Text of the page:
The thirty-sixth session of Committee on World Food Security, held in Rome in October 2010, asked the newly created High Level Panel of Experts to undertake a study, to be presented at the 37th session of the CFS, on aligning international agricultural investment with food security concerns. The present document is the first version (V0) of the study. It has been prepared by a Project Team: Camilla Toulmin (Team Leader), Jun Borras (The Philippines), Prem Bindraban (The Netherlands), Sergio Sauer (Brazil) and Esther Mwangi (Kenya). We actively seek inputs and suggestions for evidence and further references from consultees.
The HLPE has asked that we examine three areas in particular:
Given the scale and pace of international investment in agriculture, and its potential for generating positive or negative consequences for large numbers of people, our task is very challenging. There are grounds for serious concern that international investment in agricultural land is being undertaken in haste, without sufficient information or thought to longer term implications. We need to consider not only what has been experienced to date, but also the likely trends in competition for scarce land and water resources that we will see over the next 30-40 years. The instruments put in place now, and the best practice models followed could bring a very substantial improvement to the livelihoods of millions, if the right pathway is followed.
We seek feedback on:
The agricultural investment debate has been the arena for a renewed battle of ideologies, the one seeing “modernisation of agriculture” as requiring a major shift in scale of production, while the other extols the merits of smallholder farming systems. As with all dichotomies, there is a need to avoid a false polarisation, and seek common ground, if possible. We actively seek to identify the main basis for different perspectives and seek to build bridges between differing positions, where feasible.
The emerging evidence from current patterns of international investment in agricultural land strongly suggests that to date the assumed benefits in terms of local employment and livelihood opportunities have not been forthcoming. Investors appear to be targeting countries in which land governance is weak and, thus, governments feel free to allocate large areas with little or no consultation. However, we also see that many of the proposed projects have not yet been implemented so it is too early to assess the scale of costs and benefits accruing to different groups.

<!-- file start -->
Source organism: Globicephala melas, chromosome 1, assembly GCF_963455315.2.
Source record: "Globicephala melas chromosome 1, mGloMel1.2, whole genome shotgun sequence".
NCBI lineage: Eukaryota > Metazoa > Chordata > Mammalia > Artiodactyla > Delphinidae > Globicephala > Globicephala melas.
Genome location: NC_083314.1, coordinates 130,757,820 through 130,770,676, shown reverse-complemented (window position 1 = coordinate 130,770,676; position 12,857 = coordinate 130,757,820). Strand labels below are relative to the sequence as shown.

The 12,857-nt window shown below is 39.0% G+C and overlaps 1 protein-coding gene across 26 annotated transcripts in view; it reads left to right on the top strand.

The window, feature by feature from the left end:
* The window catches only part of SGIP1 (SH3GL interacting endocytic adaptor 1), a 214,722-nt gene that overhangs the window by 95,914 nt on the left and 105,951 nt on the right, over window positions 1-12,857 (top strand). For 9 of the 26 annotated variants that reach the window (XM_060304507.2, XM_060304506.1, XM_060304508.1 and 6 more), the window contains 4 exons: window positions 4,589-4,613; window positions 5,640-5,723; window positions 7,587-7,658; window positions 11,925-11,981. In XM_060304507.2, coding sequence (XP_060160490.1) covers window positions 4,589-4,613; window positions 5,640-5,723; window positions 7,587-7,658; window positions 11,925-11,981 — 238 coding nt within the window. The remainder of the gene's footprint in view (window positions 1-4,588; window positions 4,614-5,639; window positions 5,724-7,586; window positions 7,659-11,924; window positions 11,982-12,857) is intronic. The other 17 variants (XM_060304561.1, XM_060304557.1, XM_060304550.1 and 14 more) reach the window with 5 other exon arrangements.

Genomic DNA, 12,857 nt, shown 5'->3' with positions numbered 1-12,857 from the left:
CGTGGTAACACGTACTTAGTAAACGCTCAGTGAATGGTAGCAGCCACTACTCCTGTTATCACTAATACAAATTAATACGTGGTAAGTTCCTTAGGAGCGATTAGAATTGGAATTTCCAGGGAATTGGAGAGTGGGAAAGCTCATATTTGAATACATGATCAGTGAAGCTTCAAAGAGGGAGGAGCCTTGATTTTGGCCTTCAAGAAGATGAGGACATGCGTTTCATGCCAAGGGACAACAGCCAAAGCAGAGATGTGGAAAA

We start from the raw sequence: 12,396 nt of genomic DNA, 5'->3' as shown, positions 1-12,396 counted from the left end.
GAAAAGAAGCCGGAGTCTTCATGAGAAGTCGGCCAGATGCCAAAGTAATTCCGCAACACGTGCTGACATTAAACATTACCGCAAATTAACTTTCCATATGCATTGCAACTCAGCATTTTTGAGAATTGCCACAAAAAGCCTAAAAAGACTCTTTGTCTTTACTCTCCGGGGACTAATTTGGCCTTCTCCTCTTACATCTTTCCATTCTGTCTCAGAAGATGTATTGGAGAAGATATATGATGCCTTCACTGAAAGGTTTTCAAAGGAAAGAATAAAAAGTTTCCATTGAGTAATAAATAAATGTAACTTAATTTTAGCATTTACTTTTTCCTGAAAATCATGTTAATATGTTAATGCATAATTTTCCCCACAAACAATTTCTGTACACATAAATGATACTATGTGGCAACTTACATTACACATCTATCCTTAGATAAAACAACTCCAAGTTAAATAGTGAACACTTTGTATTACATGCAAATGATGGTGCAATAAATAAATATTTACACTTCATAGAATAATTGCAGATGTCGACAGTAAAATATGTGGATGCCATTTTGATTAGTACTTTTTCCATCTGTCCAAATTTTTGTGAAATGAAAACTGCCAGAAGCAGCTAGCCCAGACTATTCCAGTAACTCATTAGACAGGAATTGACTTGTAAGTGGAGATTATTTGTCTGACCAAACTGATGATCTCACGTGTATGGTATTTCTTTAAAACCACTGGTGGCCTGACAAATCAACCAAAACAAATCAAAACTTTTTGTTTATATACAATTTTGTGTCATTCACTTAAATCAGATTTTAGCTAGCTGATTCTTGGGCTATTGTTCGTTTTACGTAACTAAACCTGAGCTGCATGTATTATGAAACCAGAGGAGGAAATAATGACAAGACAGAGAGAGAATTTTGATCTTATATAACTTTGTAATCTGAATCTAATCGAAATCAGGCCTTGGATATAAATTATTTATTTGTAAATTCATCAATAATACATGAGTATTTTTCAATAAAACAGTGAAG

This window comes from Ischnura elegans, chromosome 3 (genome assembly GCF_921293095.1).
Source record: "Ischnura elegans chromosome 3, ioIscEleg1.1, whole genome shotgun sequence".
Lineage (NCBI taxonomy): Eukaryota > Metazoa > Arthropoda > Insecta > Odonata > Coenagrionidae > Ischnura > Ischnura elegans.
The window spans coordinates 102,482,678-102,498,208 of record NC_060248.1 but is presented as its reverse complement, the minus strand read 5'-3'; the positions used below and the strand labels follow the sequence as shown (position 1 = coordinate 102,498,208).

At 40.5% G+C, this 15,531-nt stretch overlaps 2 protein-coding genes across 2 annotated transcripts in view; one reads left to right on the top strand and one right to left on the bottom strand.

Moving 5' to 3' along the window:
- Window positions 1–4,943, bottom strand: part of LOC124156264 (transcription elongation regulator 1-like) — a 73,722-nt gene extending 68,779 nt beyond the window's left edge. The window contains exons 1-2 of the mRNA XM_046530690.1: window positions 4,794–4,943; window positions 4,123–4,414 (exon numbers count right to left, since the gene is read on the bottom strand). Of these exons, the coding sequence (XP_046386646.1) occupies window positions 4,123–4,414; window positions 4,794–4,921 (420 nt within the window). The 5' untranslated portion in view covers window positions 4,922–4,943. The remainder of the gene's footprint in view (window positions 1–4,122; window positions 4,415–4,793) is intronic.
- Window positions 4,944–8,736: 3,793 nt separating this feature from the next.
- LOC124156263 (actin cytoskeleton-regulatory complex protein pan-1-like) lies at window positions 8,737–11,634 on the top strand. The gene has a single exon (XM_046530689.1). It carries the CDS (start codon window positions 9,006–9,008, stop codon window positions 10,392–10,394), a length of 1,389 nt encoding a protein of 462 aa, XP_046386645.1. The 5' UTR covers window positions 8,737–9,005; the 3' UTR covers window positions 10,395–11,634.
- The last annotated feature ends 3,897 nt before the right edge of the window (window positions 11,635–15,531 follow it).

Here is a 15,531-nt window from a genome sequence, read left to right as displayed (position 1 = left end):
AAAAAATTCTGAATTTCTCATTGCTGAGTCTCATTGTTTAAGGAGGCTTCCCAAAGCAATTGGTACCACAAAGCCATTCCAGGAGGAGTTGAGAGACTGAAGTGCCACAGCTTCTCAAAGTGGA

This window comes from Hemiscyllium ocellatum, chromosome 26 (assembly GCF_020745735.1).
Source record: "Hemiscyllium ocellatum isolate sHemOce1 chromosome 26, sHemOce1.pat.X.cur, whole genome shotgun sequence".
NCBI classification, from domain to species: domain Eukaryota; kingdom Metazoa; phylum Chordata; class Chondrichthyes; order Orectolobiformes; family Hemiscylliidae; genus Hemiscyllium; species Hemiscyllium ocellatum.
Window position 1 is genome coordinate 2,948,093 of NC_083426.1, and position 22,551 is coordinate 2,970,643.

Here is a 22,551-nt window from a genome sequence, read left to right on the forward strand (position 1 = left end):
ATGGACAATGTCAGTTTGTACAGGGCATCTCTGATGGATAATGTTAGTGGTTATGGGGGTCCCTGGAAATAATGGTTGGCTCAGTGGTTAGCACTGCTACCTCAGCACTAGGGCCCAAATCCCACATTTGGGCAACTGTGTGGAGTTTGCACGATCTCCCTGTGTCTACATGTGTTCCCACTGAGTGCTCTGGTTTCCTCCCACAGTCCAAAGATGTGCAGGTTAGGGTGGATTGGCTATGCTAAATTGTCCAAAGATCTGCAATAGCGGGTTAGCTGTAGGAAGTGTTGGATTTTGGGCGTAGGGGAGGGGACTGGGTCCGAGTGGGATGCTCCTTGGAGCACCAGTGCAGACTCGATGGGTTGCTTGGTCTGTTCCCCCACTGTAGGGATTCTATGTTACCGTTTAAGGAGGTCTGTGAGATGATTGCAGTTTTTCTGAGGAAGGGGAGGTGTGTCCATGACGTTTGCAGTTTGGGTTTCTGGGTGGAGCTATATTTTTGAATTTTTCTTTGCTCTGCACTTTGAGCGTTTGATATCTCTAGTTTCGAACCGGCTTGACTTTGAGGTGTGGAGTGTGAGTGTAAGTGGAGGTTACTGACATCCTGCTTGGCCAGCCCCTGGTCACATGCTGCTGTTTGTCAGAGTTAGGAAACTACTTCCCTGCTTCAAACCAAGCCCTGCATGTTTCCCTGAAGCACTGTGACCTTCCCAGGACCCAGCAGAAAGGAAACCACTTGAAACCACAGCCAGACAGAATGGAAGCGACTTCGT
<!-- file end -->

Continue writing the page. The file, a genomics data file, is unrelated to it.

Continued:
Consequently, we urgently need to see evidence from international agricultural investments that have been in place for 10-20 years, where a clear stream of costs and benefits can be demonstrated. Understanding the process by which these projects were designed, the outcomes, and the incentives faced by different interest groups – both corporate and governmental – would be very helpful.
This consultation will benefit from parallel debate underway on price volatility, and an assessment of the extent to which speculative behaviour is driving market prices, rather than the fundamentals of demand and supply. There may be some valuable lessons from speculation in the urban sphere on which to build.
We thank in advance all the contributors for being kind enough to read and comment on this early version of our report. Supplementary information and references are very welcome. We look forward for a rich and fruitful consultation.
Jun Borras (The Philippines)
Prem Bindraban (The Netherlands)
Sergio Sauer (Brazil)
Esther Mwangi (Kenya)